“They were dedicated, and they enjoyed it,” said Roger Rodriguez, Senior Coordinator for Health and Physical Education in SAISD’s curriculum department.
SAISD Board member Olga Hernandez wanted to keep up the momentum. Through a grant, all of the PE teachers in SAISD were able to become certified Zumba instructors. During school, they teach modified Zumba for the kids, and in the evening SAISD PE teachers along with certified instructors provided by the Bexar County Health Collaborative, provide free Zumba classes on two different SAISD campuses four nights per week.
For some, this means that Zumba comes to their neighborhood at least once a week. For others, it means that with a little strategy and planning, they have access to fun cardio activity four nights a week.
The program is a wild success. At the Rogers ES site on Wednesday nights at 5:20 p.m. there are an average of 40 participants. While it’s mostly moms and grandmothers shaking it in the gym, the kids, dads, and grandfathers often take advantage of the track for some walking and jogging.
And there are results. Laura Salazar lost 50 lbs just doing Zumba, and eating healthier.
“I like to dance, so this is just great for me!” said Salazar.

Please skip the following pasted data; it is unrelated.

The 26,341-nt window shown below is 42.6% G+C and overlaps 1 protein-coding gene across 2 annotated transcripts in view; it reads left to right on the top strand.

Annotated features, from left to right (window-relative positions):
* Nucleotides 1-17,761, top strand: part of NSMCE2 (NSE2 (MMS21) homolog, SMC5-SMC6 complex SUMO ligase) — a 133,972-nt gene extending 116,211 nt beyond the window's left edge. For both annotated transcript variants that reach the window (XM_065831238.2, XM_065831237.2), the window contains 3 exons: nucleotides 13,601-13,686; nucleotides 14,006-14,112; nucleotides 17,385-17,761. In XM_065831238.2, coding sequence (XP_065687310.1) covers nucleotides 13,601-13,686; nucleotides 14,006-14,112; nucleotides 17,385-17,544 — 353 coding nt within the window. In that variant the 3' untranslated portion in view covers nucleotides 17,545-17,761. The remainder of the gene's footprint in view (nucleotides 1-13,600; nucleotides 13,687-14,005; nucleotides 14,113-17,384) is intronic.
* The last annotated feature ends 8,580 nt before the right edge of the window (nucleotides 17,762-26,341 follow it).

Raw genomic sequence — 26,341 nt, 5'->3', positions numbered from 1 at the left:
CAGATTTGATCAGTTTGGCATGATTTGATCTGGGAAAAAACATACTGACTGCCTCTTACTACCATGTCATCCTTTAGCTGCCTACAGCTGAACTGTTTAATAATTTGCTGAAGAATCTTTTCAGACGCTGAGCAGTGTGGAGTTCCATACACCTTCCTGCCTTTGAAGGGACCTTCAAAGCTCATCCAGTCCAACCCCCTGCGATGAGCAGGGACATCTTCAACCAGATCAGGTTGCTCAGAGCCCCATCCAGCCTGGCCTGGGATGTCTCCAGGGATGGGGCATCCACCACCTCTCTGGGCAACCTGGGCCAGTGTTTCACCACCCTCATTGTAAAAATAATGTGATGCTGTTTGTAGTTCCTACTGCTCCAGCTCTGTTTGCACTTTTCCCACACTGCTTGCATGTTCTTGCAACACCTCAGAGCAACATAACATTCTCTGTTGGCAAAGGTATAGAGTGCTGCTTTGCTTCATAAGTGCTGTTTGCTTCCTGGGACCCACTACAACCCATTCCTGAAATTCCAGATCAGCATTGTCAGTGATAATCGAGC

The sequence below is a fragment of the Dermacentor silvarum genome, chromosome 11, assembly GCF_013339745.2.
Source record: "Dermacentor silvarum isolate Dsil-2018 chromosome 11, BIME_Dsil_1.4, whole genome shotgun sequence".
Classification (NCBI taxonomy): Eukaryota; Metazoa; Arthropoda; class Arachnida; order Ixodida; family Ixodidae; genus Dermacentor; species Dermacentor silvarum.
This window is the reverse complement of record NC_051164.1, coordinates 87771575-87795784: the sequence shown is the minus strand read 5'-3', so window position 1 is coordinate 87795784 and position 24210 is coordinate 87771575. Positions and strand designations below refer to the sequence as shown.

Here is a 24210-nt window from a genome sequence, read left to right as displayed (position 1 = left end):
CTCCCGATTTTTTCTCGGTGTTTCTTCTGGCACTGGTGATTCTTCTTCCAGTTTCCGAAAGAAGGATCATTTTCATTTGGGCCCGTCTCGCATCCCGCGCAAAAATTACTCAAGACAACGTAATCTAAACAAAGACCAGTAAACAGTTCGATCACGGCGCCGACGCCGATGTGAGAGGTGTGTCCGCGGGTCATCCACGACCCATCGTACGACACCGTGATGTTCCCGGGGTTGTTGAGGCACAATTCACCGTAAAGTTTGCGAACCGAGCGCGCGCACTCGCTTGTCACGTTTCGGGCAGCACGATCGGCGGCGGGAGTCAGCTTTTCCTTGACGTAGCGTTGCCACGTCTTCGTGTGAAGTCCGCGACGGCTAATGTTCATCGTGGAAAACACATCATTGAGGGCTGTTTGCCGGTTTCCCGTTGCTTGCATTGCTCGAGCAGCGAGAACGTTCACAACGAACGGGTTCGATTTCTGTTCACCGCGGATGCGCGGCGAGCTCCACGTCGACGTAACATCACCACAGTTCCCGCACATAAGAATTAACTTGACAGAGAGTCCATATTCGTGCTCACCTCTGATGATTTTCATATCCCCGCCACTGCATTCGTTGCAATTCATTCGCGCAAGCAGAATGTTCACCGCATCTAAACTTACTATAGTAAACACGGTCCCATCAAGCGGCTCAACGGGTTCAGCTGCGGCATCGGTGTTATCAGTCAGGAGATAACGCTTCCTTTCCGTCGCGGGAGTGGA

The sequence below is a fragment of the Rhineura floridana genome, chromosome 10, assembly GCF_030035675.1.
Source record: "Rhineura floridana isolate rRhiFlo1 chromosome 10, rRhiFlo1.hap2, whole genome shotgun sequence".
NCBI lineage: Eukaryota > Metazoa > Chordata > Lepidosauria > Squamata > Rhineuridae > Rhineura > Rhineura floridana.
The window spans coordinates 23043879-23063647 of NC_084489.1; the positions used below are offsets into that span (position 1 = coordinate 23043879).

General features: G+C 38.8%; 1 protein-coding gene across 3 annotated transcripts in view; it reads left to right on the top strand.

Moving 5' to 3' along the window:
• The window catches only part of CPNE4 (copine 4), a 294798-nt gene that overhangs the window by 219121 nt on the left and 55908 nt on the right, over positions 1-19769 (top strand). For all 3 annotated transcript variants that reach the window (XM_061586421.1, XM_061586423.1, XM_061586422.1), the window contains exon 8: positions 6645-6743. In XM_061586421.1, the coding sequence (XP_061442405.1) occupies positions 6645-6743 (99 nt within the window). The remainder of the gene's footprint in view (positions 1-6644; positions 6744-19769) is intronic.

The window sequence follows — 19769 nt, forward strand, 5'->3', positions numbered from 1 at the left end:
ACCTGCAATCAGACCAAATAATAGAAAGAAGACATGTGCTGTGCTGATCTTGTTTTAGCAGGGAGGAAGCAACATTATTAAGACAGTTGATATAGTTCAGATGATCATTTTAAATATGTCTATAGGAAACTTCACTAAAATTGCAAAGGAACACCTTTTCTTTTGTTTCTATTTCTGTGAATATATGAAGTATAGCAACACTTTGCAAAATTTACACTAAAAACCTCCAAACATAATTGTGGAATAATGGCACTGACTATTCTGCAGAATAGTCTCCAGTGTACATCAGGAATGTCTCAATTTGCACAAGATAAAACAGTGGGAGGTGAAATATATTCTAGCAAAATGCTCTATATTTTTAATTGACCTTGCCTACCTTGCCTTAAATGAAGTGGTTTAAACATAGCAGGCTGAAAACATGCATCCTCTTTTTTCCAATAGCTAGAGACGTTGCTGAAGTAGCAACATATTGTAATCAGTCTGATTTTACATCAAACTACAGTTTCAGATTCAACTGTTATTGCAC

The group that has formed in the Rogers gym is particularly successful, because it’s become a community event. Carpools and positive peer pressure are evidence that fitness culture is developing around the activity. Hernandez is a regular at the Rogers location, and continues to delight in the program’s success.
“People are eating better, and exercising in other ways too,” said Rodriguez.
While we are just beginning in earnest to create a culture of health and wellness in San Antonio, it’s a journey that will benefit our kids on every level.
Thanks to the efforts of the Mayor’s Fitness Council, health and wellness campaigns have popped up across the city. But to really change the habits that have led to epidemic obesity and diabetes, the campaign has to go broader. It has to include education and contextualization. Mostly, it has to be accessible.
What institution could be more equipped to provide open access to health education in a neighborhood by neighborhood context than public schools?
*Featured/top image: A recent Zumba class at Rogers Elementary School. Photo by Iris Dimmick.